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  • 12-05-2022 12:49pm
    Registered Users Posts: 17 spudrick

    We're starting our house hunting journey, and have various criteria on commute distances and facilities and budget, but one thing I'm not sure about is schools. We have a nearly 2 year old who will obviously be starting school after we've moved to our new house wherever that ends up being. But I have absolutely no idea what to look for in that regard. I moved from abroad a couple of years ago and don't know anyone with school age children here.

    Are there good resources out there to indicate what school catchment areas a given location is in? Are catchment areas even a thing? I have absolutely no idea what is involved in school enrolment here. Then once you know what school covers a given location, how do you tell how good that school is? I'm aiming to move for the long term so while primary schools are the focus right now we'd also probably still be in the same house further down the road when looking at secondary schools too.


  • Registered Users Posts: 639 ✭✭✭ houseyhouse

    Each school sets its own admission criteria, which may or may not include a reference to the catchment area. I only know of one secondary school that does include catchment area and the area is bigger than Galway city. You won’t find school district matters like it does in the US or UK or most other countries. Most schools here are nominally Catholic, which may or may not matter to you based on your own circumstances. Personally, my kids go to an Educate Together primary (multi-denominational) and I can’t say enough good things about it. If in south county Dublin, many of the schools are private, which means that the public schools there tend to cater to students from less advantaged backgrounds. In other parts of the country, schools are very economically mixed (because they aren’t catering to small catchment areas).

    Some secondary schools prioritise children of past pupils but this is being phased out. There are rankings for secondary schools but they’re based exclusively on transition to third level so they won’t account for the background of the students or for other factors like the culture of the school etc.

    You might find the citizens information website useful. It has an overview of the educational system here.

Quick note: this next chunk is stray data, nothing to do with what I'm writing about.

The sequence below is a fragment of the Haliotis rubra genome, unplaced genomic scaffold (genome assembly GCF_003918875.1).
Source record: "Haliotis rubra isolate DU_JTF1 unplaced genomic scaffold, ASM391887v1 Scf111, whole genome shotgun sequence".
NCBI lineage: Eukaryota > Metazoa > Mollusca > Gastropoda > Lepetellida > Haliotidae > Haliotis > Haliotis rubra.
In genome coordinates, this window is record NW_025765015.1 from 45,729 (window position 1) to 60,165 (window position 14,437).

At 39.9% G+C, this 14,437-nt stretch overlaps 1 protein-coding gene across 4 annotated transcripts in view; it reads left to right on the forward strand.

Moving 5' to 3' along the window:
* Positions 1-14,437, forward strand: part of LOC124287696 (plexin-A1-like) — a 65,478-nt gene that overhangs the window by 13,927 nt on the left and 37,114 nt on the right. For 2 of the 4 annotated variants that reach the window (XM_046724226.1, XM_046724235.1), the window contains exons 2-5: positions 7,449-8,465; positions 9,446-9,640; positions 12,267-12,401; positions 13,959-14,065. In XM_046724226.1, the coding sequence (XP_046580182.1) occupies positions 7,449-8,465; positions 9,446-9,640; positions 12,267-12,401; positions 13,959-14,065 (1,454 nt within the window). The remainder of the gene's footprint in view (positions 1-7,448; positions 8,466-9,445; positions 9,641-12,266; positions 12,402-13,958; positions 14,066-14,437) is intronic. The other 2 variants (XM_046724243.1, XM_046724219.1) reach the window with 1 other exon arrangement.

Post edited by houseyhouse on

  • Registered Users Posts: 1,312 ✭✭✭ AlanG

    It is very hard to find catchment maps on the department website so you are better off looking at each schools website for their admission policy, it will list the areas and order of preference.

  • Registered Users Posts: 1,864 ✭✭✭ tscul32

    As above, all depends on where you are. Most of the secondary schools where I am are catchment area schools, as are the primary ones. Mine are in catholic primary and educate together secondary, very happy with both, but both are catchment schools and you'd need to check with the schools for the exact catchment area. Some are on the school websites but not all.

  • Registered Users Posts: 3,145 ✭✭✭ jellybear

    In relation to your question about school performance, you can find school inspection reports here

    Best of luck with the move!

  • Registered Users Posts: 3,624 ✭✭✭ spaceHopper

    Where I live, each primary school has a catchment area and each primary school will be a feeder school for a number of secondary schools.

    The one my kids go to changed its admissions process to apply the year before the child should start. The school operates 3 lists, siblings of children in the school, children from the catchment area and children from outside the catchment area. I basically boils down to in the area or not.

    If the child will be less than 4y 6m in september then you probably are better off apply for the following year but you should talk to the school. I've never heard a parent say they send their child to school too late, it's always I should have waited a year.

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